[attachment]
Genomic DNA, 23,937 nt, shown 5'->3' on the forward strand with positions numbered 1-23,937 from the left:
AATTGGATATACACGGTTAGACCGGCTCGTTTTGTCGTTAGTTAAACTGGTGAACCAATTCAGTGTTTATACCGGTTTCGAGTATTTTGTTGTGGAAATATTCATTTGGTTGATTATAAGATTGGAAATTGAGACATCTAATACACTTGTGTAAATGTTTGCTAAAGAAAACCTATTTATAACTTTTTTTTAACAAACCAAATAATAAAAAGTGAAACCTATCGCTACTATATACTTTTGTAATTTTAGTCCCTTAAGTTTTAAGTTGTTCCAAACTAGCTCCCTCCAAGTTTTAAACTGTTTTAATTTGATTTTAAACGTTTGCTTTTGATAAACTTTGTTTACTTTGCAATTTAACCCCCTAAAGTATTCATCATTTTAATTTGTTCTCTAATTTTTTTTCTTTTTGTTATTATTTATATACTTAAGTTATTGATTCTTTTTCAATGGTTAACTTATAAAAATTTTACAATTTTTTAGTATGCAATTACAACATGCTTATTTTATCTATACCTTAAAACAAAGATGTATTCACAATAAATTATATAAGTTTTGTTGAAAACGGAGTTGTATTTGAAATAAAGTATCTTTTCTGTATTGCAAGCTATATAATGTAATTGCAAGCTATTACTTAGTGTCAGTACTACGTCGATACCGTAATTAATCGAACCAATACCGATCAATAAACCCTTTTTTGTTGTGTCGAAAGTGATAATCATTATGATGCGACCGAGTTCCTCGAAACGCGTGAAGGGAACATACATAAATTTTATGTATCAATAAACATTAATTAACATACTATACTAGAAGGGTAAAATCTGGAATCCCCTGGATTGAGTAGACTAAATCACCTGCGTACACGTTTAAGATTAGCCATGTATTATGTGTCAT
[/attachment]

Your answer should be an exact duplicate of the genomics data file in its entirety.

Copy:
Genomic DNA, 23,937 nt, shown 5'->3' on the forward strand with positions numbered 1-23,937 from the left:
AATTGGATATACACGGTTAGACCGGCTCGTTTTGTCGTTAGTTAAACTGGTGAACCAATTCAGTGTTTATACCGGTTTCGAGTATTTTGTTGTGGAAATATTCATTTGGTTGATTATAAGATTGGAAATTGAGACATCTAATACACTTGTGTAAATGTTTGCTAAAGAAAACCTATTTATAACTTTTTTTTAACAAACCAAATAATAAAAAGTGAAACCTATCGCTACTATATACTTTTGTAATTTTAGTCCCTTAAGTTTTAAGTTGTTCCAAACTAGCTCCCTCCAAGTTTTAAACTGTTTTAATTTGATTTTAAACGTTTGCTTTTGATAAACTTTGTTTACTTTGCAATTTAACCCCCTAAAGTATTCATCATTTTAATTTGTTCTCTAATTTTTTTTCTTTTTGTTATTATTTATATACTTAAGTTATTGATTCTTTTTCAATGGTTAACTTATAAAAATTTTACAATTTTTTAGTATGCAATTACAACATGCTTATTTTATCTATACCTTAAAACAAAGATGTATTCACAATAAATTATATAAGTTTTGTTGAAAACGGAGTTGTATTTGAAATAAAGTATCTTTTCTGTATTGCAAGCTATATAATGTAATTGCAAGCTATTACTTAGTGTCAGTACTACGTCGATACCGTAATTAATCGAACCAATACCGATCAATAAACCCTTTTTTGTTGTGTCGAAAGTGATAATCATTATGATGCGACCGAGTTCCTCGAAACGCGTGAAGGGAACATACATAAATTTTATGTATCAATAAACATTAATTAACATACTATACTAGAAGGGTAAAATCTGGAATCCCCTGGATTGAGTAGACTAAATCACCTGCGTACACGTTTAAGATTAGCCATGTATTATGTGTCAT